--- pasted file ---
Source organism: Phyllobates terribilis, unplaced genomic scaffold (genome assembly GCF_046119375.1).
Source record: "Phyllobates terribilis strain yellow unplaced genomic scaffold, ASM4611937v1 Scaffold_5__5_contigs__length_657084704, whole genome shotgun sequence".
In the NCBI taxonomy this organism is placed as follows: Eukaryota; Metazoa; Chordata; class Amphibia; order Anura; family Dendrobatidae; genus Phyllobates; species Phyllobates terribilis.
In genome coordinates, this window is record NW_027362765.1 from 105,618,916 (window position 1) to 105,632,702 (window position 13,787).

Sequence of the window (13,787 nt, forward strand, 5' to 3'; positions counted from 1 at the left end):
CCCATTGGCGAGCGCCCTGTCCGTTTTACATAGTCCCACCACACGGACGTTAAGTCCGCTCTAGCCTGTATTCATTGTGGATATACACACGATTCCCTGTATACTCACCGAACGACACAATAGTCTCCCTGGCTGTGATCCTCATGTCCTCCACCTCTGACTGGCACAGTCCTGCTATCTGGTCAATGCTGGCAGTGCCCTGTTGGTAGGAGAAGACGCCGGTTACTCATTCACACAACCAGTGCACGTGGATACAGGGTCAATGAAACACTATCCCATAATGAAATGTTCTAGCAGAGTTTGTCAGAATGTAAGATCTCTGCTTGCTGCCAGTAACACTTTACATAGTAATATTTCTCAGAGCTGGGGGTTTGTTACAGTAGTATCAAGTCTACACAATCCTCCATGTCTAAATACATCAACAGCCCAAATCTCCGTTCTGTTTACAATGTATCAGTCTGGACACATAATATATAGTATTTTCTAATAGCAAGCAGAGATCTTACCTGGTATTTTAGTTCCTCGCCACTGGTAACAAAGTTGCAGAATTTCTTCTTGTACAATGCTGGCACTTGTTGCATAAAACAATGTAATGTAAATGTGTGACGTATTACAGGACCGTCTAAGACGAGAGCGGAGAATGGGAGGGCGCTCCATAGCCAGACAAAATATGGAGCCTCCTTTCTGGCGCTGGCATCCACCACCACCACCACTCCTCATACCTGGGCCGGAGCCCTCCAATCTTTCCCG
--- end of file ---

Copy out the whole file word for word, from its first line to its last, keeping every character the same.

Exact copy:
Source organism: Phyllobates terribilis, unplaced genomic scaffold (genome assembly GCF_046119375.1).
Source record: "Phyllobates terribilis strain yellow unplaced genomic scaffold, ASM4611937v1 Scaffold_5__5_contigs__length_657084704, whole genome shotgun sequence".
In the NCBI taxonomy this organism is placed as follows: Eukaryota; Metazoa; Chordata; class Amphibia; order Anura; family Dendrobatidae; genus Phyllobates; species Phyllobates terribilis.
In genome coordinates, this window is record NW_027362765.1 from 105,618,916 (window position 1) to 105,632,702 (window position 13,787).

Sequence of the window (13,787 nt, forward strand, 5' to 3'; positions counted from 1 at the left end):
CCCATTGGCGAGCGCCCTGTCCGTTTTACATAGTCCCACCACACGGACGTTAAGTCCGCTCTAGCCTGTATTCATTGTGGATATACACACGATTCCCTGTATACTCACCGAACGACACAATAGTCTCCCTGGCTGTGATCCTCATGTCCTCCACCTCTGACTGGCACAGTCCTGCTATCTGGTCAATGCTGGCAGTGCCCTGTTGGTAGGAGAAGACGCCGGTTACTCATTCACACAACCAGTGCACGTGGATACAGGGTCAATGAAACACTATCCCATAATGAAATGTTCTAGCAGAGTTTGTCAGAATGTAAGATCTCTGCTTGCTGCCAGTAACACTTTACATAGTAATATTTCTCAGAGCTGGGGGTTTGTTACAGTAGTATCAAGTCTACACAATCCTCCATGTCTAAATACATCAACAGCCCAAATCTCCGTTCTGTTTACAATGTATCAGTCTGGACACATAATATATAGTATTTTCTAATAGCAAGCAGAGATCTTACCTGGTATTTTAGTTCCTCGCCACTGGTAACAAAGTTGCAGAATTTCTTCTTGTACAATGCTGGCACTTGTTGCATAAAACAATGTAATGTAAATGTGTGACGTATTACAGGACCGTCTAAGACGAGAGCGGAGAATGGGAGGGCGCTCCATAGCCAGACAAAATATGGAGCCTCCTTTCTGGCGCTGGCATCCACCACCACCACCACTCCTCATACCTGGGCCGGAGCCCTCCAATCTTTCCCG